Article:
Mistrial in Case of Muslim Charity Accused of Funding Terror After Verdict Confusion

The biggest terror-financing trial since Sept. 11 ended in confusion Monday, with no one convicted and many acquittals thrown out after three jurors took the rare step of disputing the verdict.

Prosecutors said they would probably retry leaders of the Holy Land Foundation for Relief and Development, as well as the organization itself, which the federal government shut down in December 2001.

Defendants and their supporters considered the outcome a victory. Outside the courthouse, jubilant family members and supporters hoisted defendant and Holy Land chief executive Shukri Abu Baker on their shoulders and cried, "God is great!"

After two months of testimony and 19 days of deliberations, the jury reached verdicts for only one of the five defendants, finding former Holy Land chairman Mohammed El-Mezain not guilty of 31 of 32 counts and deadlocking on the remaining charge.

Acquittals for two other defendants, Mufid Abdulqader and Abdulrahman Odeh, also were read in court. But when the judge polled each juror — normally a formality — things turned chaotic, as three jurors said they disagreed with the verdicts.

U.S. District Judge A. Joe Fish sent the jury back to resolve the differences, but after about an hour he said he received a note from the jury saying 11 of the 12 felt further deliberations would not lead them to reach a unanimous decision. Then he declared a mistrial.

The jury forewoman said none of the jurors raised objections to the verdicts in the jury room.

The jury reached verdicts Thursday, but they were sealed until Monday because Fish had been out of town.

Juror William Neal told The Associated Press that the panel found little evidence against three of the defendants and was evenly split on charges against Baker and former Holy Land chairman Ghassan Elashi, who were seen as the principal leaders of the charity.

"I thought they were not guilty across the board," said Neal, a 33-year-old art director from Dallas. The case "was strung together with macaroni noodles. There was so little evidence."

President Bush personally announced the seizure of Holy Land's assets in December 2001, calling the action "another step in the war on terrorism."

FBI agents and Israeli officials testified that Holy Land funneled millions of dollars to Hamas, which has carried out suicide bombings in Israel. The U.S. government designated Hamas a terrorist group in 1995, making financial transactions with it illegal.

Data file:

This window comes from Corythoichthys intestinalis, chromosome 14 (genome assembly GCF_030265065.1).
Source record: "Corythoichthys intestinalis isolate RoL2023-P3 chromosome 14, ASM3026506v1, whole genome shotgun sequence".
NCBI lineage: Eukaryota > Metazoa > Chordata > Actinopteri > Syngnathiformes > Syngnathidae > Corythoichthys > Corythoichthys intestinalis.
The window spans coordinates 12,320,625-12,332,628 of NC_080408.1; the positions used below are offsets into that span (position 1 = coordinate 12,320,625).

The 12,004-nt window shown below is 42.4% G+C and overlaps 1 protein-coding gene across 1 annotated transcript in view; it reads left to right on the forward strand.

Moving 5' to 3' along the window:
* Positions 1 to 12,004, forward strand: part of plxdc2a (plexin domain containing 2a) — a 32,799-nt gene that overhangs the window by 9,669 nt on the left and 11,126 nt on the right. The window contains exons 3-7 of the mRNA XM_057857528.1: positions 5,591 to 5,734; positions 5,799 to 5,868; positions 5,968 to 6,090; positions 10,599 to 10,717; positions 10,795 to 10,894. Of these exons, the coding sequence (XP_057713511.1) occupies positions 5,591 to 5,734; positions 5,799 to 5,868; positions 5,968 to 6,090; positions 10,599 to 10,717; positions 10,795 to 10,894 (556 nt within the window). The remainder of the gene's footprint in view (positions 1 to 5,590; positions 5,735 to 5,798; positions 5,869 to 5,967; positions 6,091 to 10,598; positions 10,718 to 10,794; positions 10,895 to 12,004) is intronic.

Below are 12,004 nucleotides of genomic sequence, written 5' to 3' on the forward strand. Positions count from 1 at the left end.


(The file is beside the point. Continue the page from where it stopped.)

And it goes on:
Holy Land's lawyers deny the allegations and say the group helped Muslim children and families left homeless or poor by the Israeli-Palestinian conflict.

The defendants were charged with dozens of counts, including aiding a terrorist organization, conspiracy, money laundering and tax charges. The only charge remaining against El-Mezain is conspiracy to provide support to a designated foreign terrorist organization.

Lead prosecutor James Jacks said in court that he expected the government to try the case again, but he could not elaborate outside court because the judge extended a gag order he placed on lawyers in the case.

"This is a stunning setback for the government," said a former U.S. attorney, Matthew Orwig. "There is absolutely nothing positive in that verdict today for the government."

Orwig said if prosecutors retry the case, they should dramatically simplify it and perhaps focus on fewer defendants.

The prosecution's key witness was a lawyer for the Israeli domestic security agency Shin Bet who testified under a false name. He said Palestinian charities that got Holy Land money were controlled by Hamas.

Neal, the juror, said he found the Shin Bet officer's testimony unconvincing — that he would expect an Israeli official to condemn an ally of Palestinians.

Holy Land was founded in California in the late 1980s and moved to the Dallas area in 1992. The case followed terror-financing trials in Chicago and Florida that also ended without convictions on the major counts.

The government "failed in Chicago, it failed in Florida, it failed in Texas," said Nihad Awad, executive director of the Council on American-Islamic Relations, one of dozens of Muslim groups named as unindicted co-conspirators. "The reason it failed is the government does not have the facts; it has fear."

The men faced as many as 20 years in prison on the most serious charges. Prosecutors chose not to allege that deaths resulted from the defendants' actions, which could have made them eligible for life in prison, according to a spokeswoman for the U.S. attorney's office.